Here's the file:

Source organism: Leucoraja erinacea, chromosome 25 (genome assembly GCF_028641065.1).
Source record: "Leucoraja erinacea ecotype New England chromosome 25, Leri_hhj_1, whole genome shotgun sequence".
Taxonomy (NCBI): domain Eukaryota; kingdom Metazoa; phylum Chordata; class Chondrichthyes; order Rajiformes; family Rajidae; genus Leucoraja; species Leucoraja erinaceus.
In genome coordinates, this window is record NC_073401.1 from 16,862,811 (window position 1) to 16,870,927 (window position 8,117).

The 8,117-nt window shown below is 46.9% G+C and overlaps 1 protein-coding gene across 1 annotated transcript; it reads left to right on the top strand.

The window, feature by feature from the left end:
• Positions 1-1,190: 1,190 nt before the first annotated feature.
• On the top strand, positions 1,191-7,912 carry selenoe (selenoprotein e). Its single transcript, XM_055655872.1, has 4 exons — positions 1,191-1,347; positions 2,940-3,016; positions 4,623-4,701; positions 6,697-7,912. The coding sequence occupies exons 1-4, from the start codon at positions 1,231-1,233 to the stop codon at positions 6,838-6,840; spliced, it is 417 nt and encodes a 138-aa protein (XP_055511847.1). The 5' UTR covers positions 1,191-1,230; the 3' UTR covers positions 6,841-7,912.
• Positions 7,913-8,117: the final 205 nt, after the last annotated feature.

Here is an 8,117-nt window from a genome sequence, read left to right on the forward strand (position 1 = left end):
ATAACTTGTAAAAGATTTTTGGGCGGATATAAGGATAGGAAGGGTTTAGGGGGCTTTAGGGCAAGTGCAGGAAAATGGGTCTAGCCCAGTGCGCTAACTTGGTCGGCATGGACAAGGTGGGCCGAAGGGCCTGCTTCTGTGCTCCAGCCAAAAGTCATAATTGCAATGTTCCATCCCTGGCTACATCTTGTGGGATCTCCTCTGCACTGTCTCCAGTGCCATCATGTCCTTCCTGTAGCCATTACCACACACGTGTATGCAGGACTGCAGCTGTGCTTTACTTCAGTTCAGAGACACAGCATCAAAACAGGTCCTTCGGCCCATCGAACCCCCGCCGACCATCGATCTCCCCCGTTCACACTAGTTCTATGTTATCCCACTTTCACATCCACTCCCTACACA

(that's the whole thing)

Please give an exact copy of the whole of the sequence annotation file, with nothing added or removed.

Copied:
Source organism: Leucoraja erinacea, chromosome 25 (genome assembly GCF_028641065.1).
Source record: "Leucoraja erinacea ecotype New England chromosome 25, Leri_hhj_1, whole genome shotgun sequence".
Taxonomy (NCBI): domain Eukaryota; kingdom Metazoa; phylum Chordata; class Chondrichthyes; order Rajiformes; family Rajidae; genus Leucoraja; species Leucoraja erinaceus.
In genome coordinates, this window is record NC_073401.1 from 16,862,811 (window position 1) to 16,870,927 (window position 8,117).

The 8,117-nt window shown below is 46.9% G+C and overlaps 1 protein-coding gene across 1 annotated transcript; it reads left to right on the top strand.

The window, feature by feature from the left end:
• Positions 1-1,190: 1,190 nt before the first annotated feature.
• On the top strand, positions 1,191-7,912 carry selenoe (selenoprotein e). Its single transcript, XM_055655872.1, has 4 exons — positions 1,191-1,347; positions 2,940-3,016; positions 4,623-4,701; positions 6,697-7,912. The coding sequence occupies exons 1-4, from the start codon at positions 1,231-1,233 to the stop codon at positions 6,838-6,840; spliced, it is 417 nt and encodes a 138-aa protein (XP_055511847.1). The 5' UTR covers positions 1,191-1,230; the 3' UTR covers positions 6,841-7,912.
• Positions 7,913-8,117: the final 205 nt, after the last annotated feature.

Here is an 8,117-nt window from a genome sequence, read left to right on the forward strand (position 1 = left end):
ATAACTTGTAAAAGATTTTTGGGCGGATATAAGGATAGGAAGGGTTTAGGGGGCTTTAGGGCAAGTGCAGGAAAATGGGTCTAGCCCAGTGCGCTAACTTGGTCGGCATGGACAAGGTGGGCCGAAGGGCCTGCTTCTGTGCTCCAGCCAAAAGTCATAATTGCAATGTTCCATCCCTGGCTACATCTTGTGGGATCTCCTCTGCACTGTCTCCAGTGCCATCATGTCCTTCCTGTAGCCATTACCACACACGTGTATGCAGGACTGCAGCTGTGCTTTACTTCAGTTCAGAGACACAGCATCAAAACAGGTCCTTCGGCCCATCGAACCCCCGCCGACCATCGATCTCCCCCGTTCACACTAGTTCTATGTTATCCCACTTTCACATCCACTCCCTACACA